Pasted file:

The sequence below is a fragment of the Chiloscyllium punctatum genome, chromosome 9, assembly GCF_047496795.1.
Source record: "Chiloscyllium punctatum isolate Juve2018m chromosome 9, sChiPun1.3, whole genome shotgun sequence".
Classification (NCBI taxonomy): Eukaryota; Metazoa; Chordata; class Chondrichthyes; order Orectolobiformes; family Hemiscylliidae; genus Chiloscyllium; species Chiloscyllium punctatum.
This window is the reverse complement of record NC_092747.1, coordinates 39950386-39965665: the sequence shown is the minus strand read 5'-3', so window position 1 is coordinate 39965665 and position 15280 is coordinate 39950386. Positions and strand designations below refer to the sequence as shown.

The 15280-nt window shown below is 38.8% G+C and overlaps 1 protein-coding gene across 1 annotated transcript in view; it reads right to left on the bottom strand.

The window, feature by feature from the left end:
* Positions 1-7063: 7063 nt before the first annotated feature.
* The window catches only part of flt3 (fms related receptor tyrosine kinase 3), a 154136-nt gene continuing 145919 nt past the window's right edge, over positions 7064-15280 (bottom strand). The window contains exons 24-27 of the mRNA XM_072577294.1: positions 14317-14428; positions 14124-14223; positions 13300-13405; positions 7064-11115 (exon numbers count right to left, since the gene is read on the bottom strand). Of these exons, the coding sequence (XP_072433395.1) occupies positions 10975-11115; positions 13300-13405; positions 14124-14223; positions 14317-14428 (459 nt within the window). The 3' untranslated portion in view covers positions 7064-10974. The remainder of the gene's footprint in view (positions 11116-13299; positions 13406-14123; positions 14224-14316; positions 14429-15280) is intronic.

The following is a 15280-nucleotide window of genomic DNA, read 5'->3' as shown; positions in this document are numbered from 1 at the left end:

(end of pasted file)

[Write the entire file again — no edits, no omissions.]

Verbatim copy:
The sequence below is a fragment of the Chiloscyllium punctatum genome, chromosome 9, assembly GCF_047496795.1.
Source record: "Chiloscyllium punctatum isolate Juve2018m chromosome 9, sChiPun1.3, whole genome shotgun sequence".
Classification (NCBI taxonomy): Eukaryota; Metazoa; Chordata; class Chondrichthyes; order Orectolobiformes; family Hemiscylliidae; genus Chiloscyllium; species Chiloscyllium punctatum.
This window is the reverse complement of record NC_092747.1, coordinates 39950386-39965665: the sequence shown is the minus strand read 5'-3', so window position 1 is coordinate 39965665 and position 15280 is coordinate 39950386. Positions and strand designations below refer to the sequence as shown.

The 15280-nt window shown below is 38.8% G+C and overlaps 1 protein-coding gene across 1 annotated transcript in view; it reads right to left on the bottom strand.

The window, feature by feature from the left end:
* Positions 1-7063: 7063 nt before the first annotated feature.
* The window catches only part of flt3 (fms related receptor tyrosine kinase 3), a 154136-nt gene continuing 145919 nt past the window's right edge, over positions 7064-15280 (bottom strand). The window contains exons 24-27 of the mRNA XM_072577294.1: positions 14317-14428; positions 14124-14223; positions 13300-13405; positions 7064-11115 (exon numbers count right to left, since the gene is read on the bottom strand). Of these exons, the coding sequence (XP_072433395.1) occupies positions 10975-11115; positions 13300-13405; positions 14124-14223; positions 14317-14428 (459 nt within the window). The 3' untranslated portion in view covers positions 7064-10974. The remainder of the gene's footprint in view (positions 11116-13299; positions 13406-14123; positions 14224-14316; positions 14429-15280) is intronic.

The following is a 15280-nucleotide window of genomic DNA, read 5'->3' as shown; positions in this document are numbered from 1 at the left end: